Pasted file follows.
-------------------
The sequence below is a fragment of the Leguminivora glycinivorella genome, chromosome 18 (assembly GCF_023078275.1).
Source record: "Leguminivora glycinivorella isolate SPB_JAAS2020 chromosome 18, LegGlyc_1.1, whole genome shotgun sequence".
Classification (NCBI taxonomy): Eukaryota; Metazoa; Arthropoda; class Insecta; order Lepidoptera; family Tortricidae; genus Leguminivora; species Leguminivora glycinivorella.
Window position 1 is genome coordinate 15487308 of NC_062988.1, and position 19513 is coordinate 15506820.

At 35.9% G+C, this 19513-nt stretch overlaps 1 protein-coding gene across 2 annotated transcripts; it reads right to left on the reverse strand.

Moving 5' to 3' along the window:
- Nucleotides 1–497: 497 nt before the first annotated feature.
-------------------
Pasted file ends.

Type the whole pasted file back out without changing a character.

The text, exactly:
The sequence below is a fragment of the Leguminivora glycinivorella genome, chromosome 18 (assembly GCF_023078275.1).
Source record: "Leguminivora glycinivorella isolate SPB_JAAS2020 chromosome 18, LegGlyc_1.1, whole genome shotgun sequence".
Classification (NCBI taxonomy): Eukaryota; Metazoa; Arthropoda; class Insecta; order Lepidoptera; family Tortricidae; genus Leguminivora; species Leguminivora glycinivorella.
Window position 1 is genome coordinate 15487308 of NC_062988.1, and position 19513 is coordinate 15506820.

At 35.9% G+C, this 19513-nt stretch overlaps 1 protein-coding gene across 2 annotated transcripts; it reads right to left on the reverse strand.

Moving 5' to 3' along the window:
- Nucleotides 1–497: 497 nt before the first annotated feature.